When we disembarked in Keflavik Airport, the temperature was warmer than when we had departed Boston. So much for thinking we were going to “icy cold land”. Granted, we still needed to bundle up because much of the land was covered in layers of snow, but with the sun out it still felt pleasant compared to back home.

The jagged volcanic rocks showed through the fluffy white snow and were in sharp contrast to the lush greenery growing in proximity to the multiple geothermal pools and hot springs. The smell of sulfur in the air and the gurgling sound of the water reminded us to use caution when sticking our hands into it and not get scalded.

We drove many kilometers from the airport to the famed Golden Circle, Geysir

and Gullfoss waterfall

until finally arriving at our hotel in Hvergardi, appropriately named Frost and Fire. All across the land we were impressed by the geography of the mountain passes, the flat plains, the high buttes and the frozen lakes or steaming creeks. Signs of humans were densely concentrated in the city and outlying towns and then only found on random ranches and small settlements as we drove farther out.

 

Something about the majesty of the territory and the sense of what it takes to survive here just seemed so amazing. It made me realize that no matter how in control and powerful we as humans think we are, Mother Earth will do just fine after we have wiped each other out through greed, hate and stupidity.

The plants and animals that can survive in these surroundings will still be around long after humans are extinct. To come to this place is very humbling indeed.

 

Peace!

Another Empty Nest Benefit

So here it is, President’s Day. Most other years I would be on vacation with my family- during one of the most expensive weeks to travel. Blackout dates definitely apply and airports are crowded as families make their way to their week-long vacation. Instead, I sat behind my desk today- which was very undisturbed by the way- because all of my clients were on vacation- and accumulated holiday time that can be used at a later date.

I am looking forward to taking one of my few vacations (but I hope there will be many more), that are not driven by school timing. That is another great benefit of the empty nest- I can vacation on my own terms- not the schedule of the millions of school children!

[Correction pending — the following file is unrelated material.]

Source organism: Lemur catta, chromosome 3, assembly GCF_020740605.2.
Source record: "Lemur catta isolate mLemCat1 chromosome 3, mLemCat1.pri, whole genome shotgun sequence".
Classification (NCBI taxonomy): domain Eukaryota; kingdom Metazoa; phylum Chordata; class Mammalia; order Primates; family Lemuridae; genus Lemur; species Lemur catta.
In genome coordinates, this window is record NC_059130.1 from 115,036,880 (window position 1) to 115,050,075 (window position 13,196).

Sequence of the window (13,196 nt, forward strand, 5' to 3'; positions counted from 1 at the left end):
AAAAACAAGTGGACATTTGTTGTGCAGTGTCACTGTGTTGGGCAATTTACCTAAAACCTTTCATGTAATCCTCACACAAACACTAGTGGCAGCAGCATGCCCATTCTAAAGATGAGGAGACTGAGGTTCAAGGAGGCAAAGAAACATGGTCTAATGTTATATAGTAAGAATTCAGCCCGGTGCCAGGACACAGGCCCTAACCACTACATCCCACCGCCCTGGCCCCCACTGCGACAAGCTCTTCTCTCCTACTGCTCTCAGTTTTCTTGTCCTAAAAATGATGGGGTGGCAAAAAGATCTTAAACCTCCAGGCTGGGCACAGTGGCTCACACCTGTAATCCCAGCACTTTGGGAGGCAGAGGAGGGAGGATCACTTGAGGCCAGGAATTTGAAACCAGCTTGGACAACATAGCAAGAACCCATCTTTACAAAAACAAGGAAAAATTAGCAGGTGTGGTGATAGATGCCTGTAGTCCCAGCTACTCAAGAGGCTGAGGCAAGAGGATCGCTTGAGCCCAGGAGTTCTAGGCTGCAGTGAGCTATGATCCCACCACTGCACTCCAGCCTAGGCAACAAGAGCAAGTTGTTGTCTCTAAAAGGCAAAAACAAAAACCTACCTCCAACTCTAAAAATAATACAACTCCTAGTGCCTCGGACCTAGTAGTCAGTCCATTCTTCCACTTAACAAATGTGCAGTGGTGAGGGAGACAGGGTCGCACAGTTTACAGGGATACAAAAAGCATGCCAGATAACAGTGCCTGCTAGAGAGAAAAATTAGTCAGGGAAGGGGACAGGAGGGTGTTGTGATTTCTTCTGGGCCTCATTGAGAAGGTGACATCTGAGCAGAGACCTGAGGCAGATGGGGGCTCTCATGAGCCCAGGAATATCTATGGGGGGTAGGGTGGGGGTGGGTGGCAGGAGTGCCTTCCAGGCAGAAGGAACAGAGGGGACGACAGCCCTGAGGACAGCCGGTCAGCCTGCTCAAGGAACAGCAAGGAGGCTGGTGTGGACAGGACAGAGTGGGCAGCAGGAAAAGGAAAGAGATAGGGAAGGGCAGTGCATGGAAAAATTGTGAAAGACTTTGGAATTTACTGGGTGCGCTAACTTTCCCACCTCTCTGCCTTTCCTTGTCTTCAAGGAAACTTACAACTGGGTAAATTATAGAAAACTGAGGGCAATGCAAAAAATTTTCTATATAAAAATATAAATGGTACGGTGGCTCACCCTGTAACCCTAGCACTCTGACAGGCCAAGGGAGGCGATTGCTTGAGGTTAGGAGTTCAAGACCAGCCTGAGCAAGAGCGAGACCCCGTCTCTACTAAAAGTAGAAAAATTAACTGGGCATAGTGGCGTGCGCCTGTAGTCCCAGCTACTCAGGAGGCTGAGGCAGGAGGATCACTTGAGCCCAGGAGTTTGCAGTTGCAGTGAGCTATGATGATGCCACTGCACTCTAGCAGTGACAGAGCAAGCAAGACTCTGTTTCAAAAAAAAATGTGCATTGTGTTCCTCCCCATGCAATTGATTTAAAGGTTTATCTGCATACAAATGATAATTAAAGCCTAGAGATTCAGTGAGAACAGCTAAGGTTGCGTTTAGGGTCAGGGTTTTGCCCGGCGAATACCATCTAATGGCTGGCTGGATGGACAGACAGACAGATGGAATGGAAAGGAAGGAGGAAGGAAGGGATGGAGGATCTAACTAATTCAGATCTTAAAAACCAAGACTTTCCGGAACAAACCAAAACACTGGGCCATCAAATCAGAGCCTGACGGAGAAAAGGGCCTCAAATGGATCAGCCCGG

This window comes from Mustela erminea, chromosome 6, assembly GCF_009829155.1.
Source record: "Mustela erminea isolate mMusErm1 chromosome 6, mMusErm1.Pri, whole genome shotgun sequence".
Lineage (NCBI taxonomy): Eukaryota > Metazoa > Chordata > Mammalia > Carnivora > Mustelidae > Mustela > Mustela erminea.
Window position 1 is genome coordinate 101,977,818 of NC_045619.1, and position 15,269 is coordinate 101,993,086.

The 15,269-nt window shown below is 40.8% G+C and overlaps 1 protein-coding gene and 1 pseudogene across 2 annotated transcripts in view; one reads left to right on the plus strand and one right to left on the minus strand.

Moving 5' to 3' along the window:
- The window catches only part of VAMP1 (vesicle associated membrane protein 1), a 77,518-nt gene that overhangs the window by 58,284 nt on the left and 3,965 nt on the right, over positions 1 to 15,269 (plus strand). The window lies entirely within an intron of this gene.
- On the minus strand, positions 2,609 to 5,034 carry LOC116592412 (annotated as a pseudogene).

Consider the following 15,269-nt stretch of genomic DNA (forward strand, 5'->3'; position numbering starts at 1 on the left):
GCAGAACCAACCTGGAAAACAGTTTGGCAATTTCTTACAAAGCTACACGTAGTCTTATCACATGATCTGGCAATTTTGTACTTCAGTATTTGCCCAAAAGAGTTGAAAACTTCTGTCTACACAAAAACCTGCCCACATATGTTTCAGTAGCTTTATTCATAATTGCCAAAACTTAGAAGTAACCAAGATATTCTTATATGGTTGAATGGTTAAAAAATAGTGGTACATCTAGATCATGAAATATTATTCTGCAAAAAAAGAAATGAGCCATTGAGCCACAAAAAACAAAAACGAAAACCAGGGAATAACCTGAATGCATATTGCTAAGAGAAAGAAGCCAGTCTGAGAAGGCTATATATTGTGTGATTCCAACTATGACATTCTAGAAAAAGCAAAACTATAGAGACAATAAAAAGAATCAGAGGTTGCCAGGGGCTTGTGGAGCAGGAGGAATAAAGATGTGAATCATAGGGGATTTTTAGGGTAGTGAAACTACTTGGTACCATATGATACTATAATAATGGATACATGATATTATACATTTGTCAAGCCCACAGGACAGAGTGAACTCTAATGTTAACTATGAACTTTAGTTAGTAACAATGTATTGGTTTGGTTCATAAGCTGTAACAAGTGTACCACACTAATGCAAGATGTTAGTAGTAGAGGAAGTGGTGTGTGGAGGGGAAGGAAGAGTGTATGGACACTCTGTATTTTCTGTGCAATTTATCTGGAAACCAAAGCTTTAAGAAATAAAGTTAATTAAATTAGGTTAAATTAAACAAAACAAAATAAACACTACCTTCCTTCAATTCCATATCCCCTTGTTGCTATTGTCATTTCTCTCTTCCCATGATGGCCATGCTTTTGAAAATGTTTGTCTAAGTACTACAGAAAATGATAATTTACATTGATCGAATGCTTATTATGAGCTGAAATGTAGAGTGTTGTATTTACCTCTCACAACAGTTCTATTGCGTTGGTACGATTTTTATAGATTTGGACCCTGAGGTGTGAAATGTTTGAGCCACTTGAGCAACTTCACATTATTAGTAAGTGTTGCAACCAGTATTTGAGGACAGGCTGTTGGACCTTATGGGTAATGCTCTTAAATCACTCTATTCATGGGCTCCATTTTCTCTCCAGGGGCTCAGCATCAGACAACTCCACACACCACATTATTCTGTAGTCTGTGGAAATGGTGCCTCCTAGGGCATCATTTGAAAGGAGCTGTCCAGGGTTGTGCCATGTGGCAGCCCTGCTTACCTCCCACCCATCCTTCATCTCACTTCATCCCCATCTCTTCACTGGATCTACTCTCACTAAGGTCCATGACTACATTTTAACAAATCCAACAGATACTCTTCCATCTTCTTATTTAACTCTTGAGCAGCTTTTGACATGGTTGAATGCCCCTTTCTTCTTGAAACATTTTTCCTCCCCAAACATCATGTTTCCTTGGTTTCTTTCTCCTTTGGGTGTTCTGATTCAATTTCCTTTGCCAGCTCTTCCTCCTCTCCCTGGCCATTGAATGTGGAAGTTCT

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Adjusting to the Empty Nest

babies4613Today marks the second time in the last 4 months that my husband and I have been “Empty Nesters” for over two consecutive weeks. The first time was in September, when we dropped our son off at his freshman dorm and our daughter returned to her college a few days later. The house all of a sudden seemed very quiet. No jam bands playing in the basement, no piano improv going on the the living room, no late night doors slamming or microwaves and dishes clanking. Our meal sizes had to be adjusted as well. We realized we didn’t need to make such huge portions or we would be forced to eat leftovers for days. And just as we started to settle into our new patterns- our son came home again. He was unhappy with his choice and decide to withdraw. We of course let him come home until he found his way again. After a few months he accepted an offer to work for his uncle across the country. A few days after he moved out, our daughter came home for her winter break. It was great to spend time with her, but again, our pattern was totally disrupted. She returned to school 2 weeks ago and he is still in Texas  so at this point, we are readjusted to our “Empty Nest” lifestyle. We are finding new activities to do together on the weekends and making time for ourselves to take evening classes and socialize with friends. I am enjoying not having to coordinate schedules for everyone and be a little more spontaneous. Hopefully I will now find more time to write and share my experiences. But I will not take this for granted. I have no idea what my son will decide to do in the future, and I already know my daughter plans to study for her MCAT at home this summer. So my advice to myself is to enjoy this calmer, quieter period while I can.